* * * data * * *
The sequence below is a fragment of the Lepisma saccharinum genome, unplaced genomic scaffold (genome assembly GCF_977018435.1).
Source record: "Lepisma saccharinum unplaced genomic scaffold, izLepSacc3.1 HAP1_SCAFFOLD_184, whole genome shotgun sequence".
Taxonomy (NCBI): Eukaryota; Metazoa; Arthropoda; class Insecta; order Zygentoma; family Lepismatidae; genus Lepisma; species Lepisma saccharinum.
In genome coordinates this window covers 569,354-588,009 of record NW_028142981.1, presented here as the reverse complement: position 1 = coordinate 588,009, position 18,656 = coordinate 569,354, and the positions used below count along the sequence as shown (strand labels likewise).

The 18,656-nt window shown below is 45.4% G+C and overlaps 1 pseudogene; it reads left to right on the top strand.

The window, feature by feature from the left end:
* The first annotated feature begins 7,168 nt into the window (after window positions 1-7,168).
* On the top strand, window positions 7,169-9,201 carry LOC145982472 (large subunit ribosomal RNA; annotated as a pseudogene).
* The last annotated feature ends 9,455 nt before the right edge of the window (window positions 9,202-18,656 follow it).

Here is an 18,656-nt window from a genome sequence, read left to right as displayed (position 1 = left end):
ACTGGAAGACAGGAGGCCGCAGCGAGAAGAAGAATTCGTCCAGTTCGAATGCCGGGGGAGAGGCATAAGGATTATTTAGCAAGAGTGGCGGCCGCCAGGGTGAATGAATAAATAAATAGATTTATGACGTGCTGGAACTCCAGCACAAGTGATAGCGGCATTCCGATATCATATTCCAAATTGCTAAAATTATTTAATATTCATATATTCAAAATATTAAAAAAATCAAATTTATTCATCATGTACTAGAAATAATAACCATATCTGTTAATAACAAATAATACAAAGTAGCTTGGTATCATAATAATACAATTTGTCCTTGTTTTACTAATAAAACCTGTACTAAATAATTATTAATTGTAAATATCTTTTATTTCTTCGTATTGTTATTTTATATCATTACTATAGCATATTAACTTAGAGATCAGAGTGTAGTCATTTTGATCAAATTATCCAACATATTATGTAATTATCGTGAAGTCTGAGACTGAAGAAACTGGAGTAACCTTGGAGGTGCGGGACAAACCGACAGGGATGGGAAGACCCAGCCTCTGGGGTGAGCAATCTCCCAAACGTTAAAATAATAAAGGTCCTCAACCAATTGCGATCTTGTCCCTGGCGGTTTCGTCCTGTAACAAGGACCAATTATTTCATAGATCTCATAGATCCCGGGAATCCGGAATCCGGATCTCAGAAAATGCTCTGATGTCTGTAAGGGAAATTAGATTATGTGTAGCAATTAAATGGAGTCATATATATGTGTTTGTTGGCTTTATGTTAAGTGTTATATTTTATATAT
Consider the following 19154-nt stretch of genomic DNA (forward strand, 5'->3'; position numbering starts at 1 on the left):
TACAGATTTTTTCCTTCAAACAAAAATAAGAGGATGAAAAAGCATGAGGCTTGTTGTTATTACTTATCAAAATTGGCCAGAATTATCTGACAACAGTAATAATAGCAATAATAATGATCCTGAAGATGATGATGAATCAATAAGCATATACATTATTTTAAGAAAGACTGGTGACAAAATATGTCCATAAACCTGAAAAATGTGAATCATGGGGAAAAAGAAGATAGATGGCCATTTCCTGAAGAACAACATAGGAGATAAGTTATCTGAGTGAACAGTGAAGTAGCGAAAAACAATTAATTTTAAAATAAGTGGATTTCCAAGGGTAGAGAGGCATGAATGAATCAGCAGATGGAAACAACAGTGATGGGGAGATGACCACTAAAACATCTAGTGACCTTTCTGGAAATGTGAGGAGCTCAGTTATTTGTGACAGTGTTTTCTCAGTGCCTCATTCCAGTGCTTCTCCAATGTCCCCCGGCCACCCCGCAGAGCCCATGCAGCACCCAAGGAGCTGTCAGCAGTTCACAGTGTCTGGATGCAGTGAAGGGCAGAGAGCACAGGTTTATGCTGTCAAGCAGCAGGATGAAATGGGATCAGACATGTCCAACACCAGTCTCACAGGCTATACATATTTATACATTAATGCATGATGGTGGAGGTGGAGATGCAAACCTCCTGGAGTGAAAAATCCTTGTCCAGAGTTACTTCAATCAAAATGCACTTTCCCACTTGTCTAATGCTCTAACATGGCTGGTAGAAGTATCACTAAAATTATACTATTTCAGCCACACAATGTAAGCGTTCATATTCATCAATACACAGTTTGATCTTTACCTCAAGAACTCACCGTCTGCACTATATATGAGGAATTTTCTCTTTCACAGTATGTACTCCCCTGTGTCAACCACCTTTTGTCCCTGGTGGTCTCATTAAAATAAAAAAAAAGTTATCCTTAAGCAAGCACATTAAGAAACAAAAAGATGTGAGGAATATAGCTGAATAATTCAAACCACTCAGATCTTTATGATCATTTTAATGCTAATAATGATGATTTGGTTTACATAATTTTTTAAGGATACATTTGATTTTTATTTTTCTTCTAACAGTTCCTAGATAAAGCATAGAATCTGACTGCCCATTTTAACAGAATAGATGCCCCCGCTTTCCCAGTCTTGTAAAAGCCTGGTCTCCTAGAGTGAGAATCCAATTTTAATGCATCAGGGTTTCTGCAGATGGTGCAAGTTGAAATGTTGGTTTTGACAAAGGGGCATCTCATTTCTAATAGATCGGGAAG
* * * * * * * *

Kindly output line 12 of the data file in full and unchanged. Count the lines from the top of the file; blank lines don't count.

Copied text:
Consider the following 19154-nt stretch of genomic DNA (forward strand, 5'->3'; position numbering starts at 1 on the left):